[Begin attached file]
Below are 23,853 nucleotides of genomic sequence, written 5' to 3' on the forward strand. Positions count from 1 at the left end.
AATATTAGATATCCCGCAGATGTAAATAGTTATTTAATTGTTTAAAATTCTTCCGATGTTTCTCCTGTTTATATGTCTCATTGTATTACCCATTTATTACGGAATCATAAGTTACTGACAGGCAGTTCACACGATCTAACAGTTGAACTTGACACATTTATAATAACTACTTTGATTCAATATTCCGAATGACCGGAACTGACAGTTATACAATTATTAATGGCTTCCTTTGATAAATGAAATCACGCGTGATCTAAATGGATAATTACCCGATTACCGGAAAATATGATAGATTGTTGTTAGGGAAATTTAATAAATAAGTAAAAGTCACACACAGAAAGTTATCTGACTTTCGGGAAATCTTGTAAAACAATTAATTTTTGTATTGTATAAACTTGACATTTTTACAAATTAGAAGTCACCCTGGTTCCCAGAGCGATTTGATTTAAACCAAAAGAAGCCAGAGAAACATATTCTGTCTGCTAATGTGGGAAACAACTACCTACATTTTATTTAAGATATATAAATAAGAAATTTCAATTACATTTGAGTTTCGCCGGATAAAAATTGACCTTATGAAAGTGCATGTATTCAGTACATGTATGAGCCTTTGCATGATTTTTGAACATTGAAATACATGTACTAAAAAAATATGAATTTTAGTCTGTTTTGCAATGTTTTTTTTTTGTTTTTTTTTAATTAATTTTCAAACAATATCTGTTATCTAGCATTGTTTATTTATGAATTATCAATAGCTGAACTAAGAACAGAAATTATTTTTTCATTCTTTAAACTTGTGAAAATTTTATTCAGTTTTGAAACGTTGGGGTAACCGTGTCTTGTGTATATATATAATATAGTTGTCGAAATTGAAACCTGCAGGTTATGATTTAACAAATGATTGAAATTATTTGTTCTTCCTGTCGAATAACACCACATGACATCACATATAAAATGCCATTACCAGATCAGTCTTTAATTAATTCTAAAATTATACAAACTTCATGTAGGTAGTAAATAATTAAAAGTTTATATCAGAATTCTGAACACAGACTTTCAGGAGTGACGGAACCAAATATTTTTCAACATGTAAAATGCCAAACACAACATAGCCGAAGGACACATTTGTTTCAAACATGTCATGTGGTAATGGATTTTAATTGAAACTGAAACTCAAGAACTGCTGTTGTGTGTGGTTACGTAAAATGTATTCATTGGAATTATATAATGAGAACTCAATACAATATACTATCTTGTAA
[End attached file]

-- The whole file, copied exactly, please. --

Below are 23,853 nucleotides of genomic sequence, written 5' to 3' on the forward strand. Positions count from 1 at the left end.
AATATTAGATATCCCGCAGATGTAAATAGTTATTTAATTGTTTAAAATTCTTCCGATGTTTCTCCTGTTTATATGTCTCATTGTATTACCCATTTATTACGGAATCATAAGTTACTGACAGGCAGTTCACACGATCTAACAGTTGAACTTGACACATTTATAATAACTACTTTGATTCAATATTCCGAATGACCGGAACTGACAGTTATACAATTATTAATGGCTTCCTTTGATAAATGAAATCACGCGTGATCTAAATGGATAATTACCCGATTACCGGAAAATATGATAGATTGTTGTTAGGGAAATTTAATAAATAAGTAAAAGTCACACACAGAAAGTTATCTGACTTTCGGGAAATCTTGTAAAACAATTAATTTTTGTATTGTATAAACTTGACATTTTTACAAATTAGAAGTCACCCTGGTTCCCAGAGCGATTTGATTTAAACCAAAAGAAGCCAGAGAAACATATTCTGTCTGCTAATGTGGGAAACAACTACCTACATTTTATTTAAGATATATAAATAAGAAATTTCAATTACATTTGAGTTTCGCCGGATAAAAATTGACCTTATGAAAGTGCATGTATTCAGTACATGTATGAGCCTTTGCATGATTTTTGAACATTGAAATACATGTACTAAAAAAATATGAATTTTAGTCTGTTTTGCAATGTTTTTTTTTTGTTTTTTTTTAATTAATTTTCAAACAATATCTGTTATCTAGCATTGTTTATTTATGAATTATCAATAGCTGAACTAAGAACAGAAATTATTTTTTCATTCTTTAAACTTGTGAAAATTTTATTCAGTTTTGAAACGTTGGGGTAACCGTGTCTTGTGTATATATATAATATAGTTGTCGAAATTGAAACCTGCAGGTTATGATTTAACAAATGATTGAAATTATTTGTTCTTCCTGTCGAATAACACCACATGACATCACATATAAAATGCCATTACCAGATCAGTCTTTAATTAATTCTAAAATTATACAAACTTCATGTAGGTAGTAAATAATTAAAAGTTTATATCAGAATTCTGAACACAGACTTTCAGGAGTGACGGAACCAAATATTTTTCAACATGTAAAATGCCAAACACAACATAGCCGAAGGACACATTTGTTTCAAACATGTCATGTGGTAATGGATTTTAATTGAAACTGAAACTCAAGAACTGCTGTTGTGTGTGGTTACGTAAAATGTATTCATTGGAATTATATAATGAGAACTCAATACAATATACTATCTTGTAA